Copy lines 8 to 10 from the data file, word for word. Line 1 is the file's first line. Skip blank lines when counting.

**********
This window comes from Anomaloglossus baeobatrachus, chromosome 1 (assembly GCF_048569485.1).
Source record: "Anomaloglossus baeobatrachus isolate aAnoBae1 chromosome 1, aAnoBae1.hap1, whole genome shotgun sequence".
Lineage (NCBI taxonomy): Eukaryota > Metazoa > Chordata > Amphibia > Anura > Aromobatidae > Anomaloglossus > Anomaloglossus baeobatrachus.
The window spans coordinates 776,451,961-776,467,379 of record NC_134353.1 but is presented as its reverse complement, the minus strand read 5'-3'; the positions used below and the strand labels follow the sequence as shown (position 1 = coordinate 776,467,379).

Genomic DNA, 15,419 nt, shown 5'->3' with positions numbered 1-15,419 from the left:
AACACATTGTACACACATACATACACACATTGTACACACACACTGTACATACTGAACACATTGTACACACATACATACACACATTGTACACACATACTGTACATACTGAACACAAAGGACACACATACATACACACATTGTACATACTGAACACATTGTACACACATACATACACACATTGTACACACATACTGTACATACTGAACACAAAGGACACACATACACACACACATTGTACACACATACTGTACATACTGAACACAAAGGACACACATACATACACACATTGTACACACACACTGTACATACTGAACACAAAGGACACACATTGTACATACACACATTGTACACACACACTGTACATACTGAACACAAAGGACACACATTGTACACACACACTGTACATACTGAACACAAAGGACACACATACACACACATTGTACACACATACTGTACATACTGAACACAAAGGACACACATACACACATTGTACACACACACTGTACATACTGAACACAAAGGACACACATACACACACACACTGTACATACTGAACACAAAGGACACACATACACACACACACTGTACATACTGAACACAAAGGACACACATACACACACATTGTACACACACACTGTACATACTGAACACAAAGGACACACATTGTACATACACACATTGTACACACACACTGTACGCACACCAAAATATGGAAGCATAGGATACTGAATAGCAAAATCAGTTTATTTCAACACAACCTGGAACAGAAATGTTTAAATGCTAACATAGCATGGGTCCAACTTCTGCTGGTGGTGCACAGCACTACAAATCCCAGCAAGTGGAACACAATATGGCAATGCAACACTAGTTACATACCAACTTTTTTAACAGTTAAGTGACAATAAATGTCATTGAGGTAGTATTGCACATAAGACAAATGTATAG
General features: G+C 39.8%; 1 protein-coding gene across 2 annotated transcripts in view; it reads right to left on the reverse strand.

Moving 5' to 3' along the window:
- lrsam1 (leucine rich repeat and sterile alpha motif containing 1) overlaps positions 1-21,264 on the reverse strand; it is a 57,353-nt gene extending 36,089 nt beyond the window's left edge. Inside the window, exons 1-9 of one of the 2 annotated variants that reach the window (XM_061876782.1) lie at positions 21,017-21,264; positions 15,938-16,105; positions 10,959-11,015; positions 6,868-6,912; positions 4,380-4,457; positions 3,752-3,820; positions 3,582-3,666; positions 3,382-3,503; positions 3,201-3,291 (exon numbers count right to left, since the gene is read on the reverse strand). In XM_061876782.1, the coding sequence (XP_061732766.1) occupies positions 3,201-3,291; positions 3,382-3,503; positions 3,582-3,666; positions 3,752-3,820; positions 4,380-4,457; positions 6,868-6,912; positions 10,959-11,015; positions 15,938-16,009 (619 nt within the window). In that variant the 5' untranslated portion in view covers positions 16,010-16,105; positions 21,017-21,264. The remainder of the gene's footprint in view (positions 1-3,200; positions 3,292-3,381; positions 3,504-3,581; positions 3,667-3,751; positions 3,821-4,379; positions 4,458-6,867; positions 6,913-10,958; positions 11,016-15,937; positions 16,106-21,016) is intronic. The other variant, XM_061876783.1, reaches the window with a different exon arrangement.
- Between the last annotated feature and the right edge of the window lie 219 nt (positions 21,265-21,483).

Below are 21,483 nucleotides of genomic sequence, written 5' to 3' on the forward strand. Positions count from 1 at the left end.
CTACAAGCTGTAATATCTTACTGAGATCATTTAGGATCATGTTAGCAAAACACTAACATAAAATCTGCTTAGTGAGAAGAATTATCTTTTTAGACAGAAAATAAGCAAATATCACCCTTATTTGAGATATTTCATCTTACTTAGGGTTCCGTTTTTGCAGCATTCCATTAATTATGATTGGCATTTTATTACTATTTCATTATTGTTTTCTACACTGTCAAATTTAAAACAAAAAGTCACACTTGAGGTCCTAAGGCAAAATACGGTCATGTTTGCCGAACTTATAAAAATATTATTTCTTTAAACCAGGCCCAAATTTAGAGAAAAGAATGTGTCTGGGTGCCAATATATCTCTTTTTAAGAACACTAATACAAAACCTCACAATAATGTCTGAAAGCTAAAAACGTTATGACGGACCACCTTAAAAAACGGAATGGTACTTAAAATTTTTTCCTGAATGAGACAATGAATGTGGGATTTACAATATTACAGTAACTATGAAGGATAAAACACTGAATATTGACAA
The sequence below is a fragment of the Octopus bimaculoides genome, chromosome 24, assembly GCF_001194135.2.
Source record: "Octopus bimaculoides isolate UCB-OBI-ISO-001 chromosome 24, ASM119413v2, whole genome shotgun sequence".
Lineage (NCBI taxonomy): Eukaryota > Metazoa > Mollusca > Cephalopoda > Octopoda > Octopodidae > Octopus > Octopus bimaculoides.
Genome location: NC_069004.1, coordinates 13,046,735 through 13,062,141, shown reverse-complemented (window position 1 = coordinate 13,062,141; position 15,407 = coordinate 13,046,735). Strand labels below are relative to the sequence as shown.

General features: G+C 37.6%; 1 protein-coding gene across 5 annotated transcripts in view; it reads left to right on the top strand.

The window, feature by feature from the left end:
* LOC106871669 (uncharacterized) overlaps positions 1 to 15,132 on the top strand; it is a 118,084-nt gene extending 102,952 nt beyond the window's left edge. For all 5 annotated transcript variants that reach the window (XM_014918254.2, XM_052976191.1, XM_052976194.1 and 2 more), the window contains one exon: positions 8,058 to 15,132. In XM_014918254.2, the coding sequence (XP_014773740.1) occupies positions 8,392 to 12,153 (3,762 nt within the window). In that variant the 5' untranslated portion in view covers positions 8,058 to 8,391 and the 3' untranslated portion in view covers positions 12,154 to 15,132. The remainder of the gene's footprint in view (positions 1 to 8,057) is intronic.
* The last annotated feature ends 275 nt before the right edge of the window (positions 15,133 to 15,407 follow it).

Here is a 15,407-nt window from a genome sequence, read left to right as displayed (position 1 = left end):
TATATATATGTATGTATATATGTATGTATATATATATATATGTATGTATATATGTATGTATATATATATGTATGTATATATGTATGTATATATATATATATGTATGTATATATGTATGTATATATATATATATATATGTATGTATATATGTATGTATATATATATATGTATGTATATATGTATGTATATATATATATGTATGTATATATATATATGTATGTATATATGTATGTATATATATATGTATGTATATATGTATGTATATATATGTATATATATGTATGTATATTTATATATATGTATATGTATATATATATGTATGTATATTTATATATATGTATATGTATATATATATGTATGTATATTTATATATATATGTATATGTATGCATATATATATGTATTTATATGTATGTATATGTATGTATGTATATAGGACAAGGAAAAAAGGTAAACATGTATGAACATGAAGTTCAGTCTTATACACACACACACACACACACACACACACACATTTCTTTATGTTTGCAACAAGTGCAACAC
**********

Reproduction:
Moving 5' to 3' along the window:
- lrsam1 (leucine rich repeat and sterile alpha motif containing 1) overlaps positions 1-21,264 on the reverse strand; it is a 57,353-nt gene extending 36,089 nt beyond the window's left edge. Inside the window, exons 1-9 of one of the 2 annotated variants that reach the window (XM_061876782.1) lie at positions 21,017-21,264; positions 15,938-16,105; positions 10,959-11,015; positions 6,868-6,912; positions 4,380-4,457; positions 3,752-3,820; positions 3,582-3,666; positions 3,382-3,503; positions 3,201-3,291 (exon numbers count right to left, since the gene is read on the reverse strand). In XM_061876782.1, the coding sequence (XP_061732766.1) occupies positions 3,201-3,291; positions 3,382-3,503; positions 3,582-3,666; positions 3,752-3,820; positions 4,380-4,457; positions 6,868-6,912; positions 10,959-11,015; positions 15,938-16,009 (619 nt within the window). In that variant the 5' untranslated portion in view covers positions 16,010-16,105; positions 21,017-21,264. The remainder of the gene's footprint in view (positions 1-3,200; positions 3,292-3,381; positions 3,504-3,581; positions 3,667-3,751; positions 3,821-4,379; positions 4,458-6,867; positions 6,913-10,958; positions 11,016-15,937; positions 16,106-21,016) is intronic. The other variant, XM_061876783.1, reaches the window with a different exon arrangement.
- Between the last annotated feature and the right edge of the window lie 219 nt (positions 21,265-21,483).